A commission studying President Bush's goal of sending astronauts to the Moon and Mars expressed confidence on Wednesday that it could develop a workable plan to do it, despite some doubts about financing. "We are not here to challenge or modify the plan, but to find ways for it to work," Edward C. Aldridge, chairman of the nine-member group, said at the commission's first public hearing. "It is highly unlikely that we would conclude at the end of this that it can't be done."
Norman Augustine, a retired Lockheed Martin chairman and the head of a commission that looked at the future of the space program 14 years ago, warned that financing could be a problem. "It would be a grave mistake to undertake the major new space objective on the cheap," he told the commission. "To do so, in my opinion, would be an invitation to disaster."
To start the new Moon-Mars program, Mr. Bush has proposed a $1 billion increase in NASA's budget spread over five years. This new money would be added to $11 billion taken from other NASA programs. Gen. Thomas Stafford, a former astronaut who has served on several committees studying NASA, said accomplishing the new objectives would require several technological advances, including developing nuclear rockets and power sources, and a new way of running the program, reports &to=http://www.nytimes.com' target=_blank>NYTaims
Children have dreamed of blasting off into space ever since the first moonwalk, and now a new generation of astronauts is looking to the stars, encouraged by President Bush's initiative to send man back up and on to Mars. While sitting on a space shuttle may seem more thrilling than sitting at a desk, before you quit to apply for a profession where brains, brawn and a fearless attitude are only the preliminary requirements, heed the advice of some in the business.
"It's a completely unreasonable goal, it's a shot in the dark," said Lt. Col. Tim Kopra. "The advice that most of us give to friends is you have to like what you're doing because the odds of it happening are extremely remote." But the odds didn't stop Kopra or the 102 other astronauts working today. "I wanted to become an astronaut because I was inspired as a 6-year-old watching men walk on the moon," said Kopra. "Every kid my age wanted to be an astronaut, the only difference between me and those other kids is I never gave up on it."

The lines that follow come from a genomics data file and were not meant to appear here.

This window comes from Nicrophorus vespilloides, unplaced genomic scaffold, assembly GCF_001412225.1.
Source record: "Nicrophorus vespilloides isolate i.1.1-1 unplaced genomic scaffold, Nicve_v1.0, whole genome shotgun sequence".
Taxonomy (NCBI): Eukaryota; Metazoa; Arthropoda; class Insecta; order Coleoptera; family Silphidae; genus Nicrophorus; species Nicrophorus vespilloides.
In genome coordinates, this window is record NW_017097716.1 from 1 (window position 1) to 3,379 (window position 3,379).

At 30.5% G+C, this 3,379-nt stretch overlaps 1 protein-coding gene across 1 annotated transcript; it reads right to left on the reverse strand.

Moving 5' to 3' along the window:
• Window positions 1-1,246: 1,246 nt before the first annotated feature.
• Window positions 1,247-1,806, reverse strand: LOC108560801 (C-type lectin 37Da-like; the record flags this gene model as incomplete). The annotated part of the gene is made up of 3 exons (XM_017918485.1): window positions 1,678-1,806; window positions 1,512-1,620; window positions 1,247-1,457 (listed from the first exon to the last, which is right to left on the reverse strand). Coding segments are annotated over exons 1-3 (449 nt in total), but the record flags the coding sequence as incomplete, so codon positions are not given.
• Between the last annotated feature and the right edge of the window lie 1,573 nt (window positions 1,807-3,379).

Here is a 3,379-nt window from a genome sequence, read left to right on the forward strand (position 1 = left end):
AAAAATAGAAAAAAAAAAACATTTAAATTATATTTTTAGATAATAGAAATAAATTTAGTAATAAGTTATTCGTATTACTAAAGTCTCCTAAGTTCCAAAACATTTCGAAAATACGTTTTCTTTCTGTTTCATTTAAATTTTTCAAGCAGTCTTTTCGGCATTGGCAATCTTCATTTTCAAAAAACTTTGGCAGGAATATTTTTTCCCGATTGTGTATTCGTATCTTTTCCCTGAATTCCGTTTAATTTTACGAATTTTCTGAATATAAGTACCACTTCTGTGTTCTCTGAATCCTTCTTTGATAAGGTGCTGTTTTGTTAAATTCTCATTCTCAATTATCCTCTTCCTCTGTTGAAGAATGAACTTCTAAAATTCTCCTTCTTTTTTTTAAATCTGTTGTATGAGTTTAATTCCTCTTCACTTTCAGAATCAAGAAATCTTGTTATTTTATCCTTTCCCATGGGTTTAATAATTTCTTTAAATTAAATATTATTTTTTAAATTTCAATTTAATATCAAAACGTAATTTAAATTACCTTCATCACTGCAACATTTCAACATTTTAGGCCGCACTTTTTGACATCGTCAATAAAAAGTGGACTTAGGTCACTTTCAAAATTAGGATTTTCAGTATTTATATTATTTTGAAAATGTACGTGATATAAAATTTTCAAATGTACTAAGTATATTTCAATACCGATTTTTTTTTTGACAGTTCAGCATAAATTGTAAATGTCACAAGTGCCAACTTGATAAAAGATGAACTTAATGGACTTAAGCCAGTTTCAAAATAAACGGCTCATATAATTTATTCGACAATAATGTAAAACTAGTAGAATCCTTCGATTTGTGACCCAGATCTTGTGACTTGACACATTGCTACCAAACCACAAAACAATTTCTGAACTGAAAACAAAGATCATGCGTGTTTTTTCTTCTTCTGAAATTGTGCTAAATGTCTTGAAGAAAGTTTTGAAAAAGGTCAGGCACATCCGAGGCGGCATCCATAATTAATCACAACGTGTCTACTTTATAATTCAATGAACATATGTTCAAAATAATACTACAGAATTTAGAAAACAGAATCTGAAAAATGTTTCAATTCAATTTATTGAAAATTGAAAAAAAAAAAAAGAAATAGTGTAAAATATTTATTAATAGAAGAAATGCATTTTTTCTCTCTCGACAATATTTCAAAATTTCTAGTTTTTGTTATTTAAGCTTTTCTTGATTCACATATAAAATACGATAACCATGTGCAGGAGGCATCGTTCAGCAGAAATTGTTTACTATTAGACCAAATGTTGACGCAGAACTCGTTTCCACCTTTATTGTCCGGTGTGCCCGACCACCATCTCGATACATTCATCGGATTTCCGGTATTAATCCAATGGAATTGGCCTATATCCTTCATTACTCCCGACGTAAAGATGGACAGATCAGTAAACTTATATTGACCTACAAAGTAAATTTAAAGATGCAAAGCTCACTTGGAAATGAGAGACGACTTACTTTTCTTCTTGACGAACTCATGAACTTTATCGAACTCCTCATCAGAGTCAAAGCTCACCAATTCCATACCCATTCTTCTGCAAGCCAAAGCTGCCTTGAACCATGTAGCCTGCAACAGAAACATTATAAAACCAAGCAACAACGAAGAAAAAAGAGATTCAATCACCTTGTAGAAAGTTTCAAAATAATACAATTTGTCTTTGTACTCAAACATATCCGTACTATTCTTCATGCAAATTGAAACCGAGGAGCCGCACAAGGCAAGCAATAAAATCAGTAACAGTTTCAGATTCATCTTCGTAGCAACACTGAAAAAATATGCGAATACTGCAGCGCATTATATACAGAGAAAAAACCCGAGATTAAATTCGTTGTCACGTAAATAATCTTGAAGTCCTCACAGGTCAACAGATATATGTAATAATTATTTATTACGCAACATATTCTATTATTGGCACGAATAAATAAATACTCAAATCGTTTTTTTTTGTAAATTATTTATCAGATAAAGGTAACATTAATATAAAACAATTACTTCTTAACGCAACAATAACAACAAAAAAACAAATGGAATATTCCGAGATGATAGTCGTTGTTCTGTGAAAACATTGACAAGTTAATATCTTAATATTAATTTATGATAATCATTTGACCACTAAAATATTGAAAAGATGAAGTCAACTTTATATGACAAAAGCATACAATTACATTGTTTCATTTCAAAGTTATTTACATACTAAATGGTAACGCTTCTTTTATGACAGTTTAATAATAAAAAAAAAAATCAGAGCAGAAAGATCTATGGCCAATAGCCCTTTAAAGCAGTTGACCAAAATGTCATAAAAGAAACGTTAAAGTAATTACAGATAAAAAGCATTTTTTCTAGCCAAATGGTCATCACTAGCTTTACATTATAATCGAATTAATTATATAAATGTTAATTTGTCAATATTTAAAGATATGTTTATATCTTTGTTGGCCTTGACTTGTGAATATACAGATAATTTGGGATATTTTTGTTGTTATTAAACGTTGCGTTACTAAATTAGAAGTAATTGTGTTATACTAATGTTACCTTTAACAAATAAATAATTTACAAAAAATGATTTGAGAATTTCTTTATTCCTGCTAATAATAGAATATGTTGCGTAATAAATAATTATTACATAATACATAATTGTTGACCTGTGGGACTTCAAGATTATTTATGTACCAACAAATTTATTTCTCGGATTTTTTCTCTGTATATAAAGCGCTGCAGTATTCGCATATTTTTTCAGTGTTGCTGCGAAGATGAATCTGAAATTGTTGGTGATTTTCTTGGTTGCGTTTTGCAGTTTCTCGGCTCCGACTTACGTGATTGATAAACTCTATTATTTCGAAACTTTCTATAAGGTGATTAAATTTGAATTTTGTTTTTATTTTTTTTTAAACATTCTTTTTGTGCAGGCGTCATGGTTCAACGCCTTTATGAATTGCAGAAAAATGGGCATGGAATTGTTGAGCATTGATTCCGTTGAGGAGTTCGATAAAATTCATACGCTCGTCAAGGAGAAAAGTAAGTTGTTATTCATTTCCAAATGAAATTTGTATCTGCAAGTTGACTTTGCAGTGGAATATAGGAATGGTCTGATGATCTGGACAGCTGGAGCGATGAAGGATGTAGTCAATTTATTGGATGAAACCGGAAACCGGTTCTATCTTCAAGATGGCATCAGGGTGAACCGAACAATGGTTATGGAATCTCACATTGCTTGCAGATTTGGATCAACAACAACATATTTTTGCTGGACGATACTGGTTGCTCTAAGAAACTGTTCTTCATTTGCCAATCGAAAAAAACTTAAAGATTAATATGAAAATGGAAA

The appeal of becoming an astronaut is something many college students can't deny, Dr. John Olds, associate professor in aerospace engineering at Georgia Tech, said. "We as Americans regard astronauts as American heroes. That kind of position and the opportunity to serve in that kind of role brings out the best in people, and everyone wants to be a hero," Olds said.
About one out of every three students Olds teaches say they want to be an astronaut, and he tries to encourage dreams while staying realistic. NASA receives around 3,000 applications about every two years, each time they hold a selection for a class, said Duane Ross, astronaut candidate selection manager.
Out of the thousands, 100 will be interviewed and around 10 will become astronauts. With so many unknowns about the program's future such as how many will fly aboard the vehicle that will replace the shuttle, the number of new applicants needed is always fluctuating, Ross explained.
The astronaut class of 2004 will report to the Johnson Space Center in August, earning a starting salary of approximately $80,000. Seventeen astronauts have died in three separate tragedies during the space program's history: The Apollo 1 spacecraft fire on the launch pad killed three in 1967, the Challenger launch explosion killed seven in 1986 and the Columbia shuttle disintegrated upon re-entry on Feb. 1, killing the seven on board.
But the risks don't damper the passion of those in the program or those with the dream.
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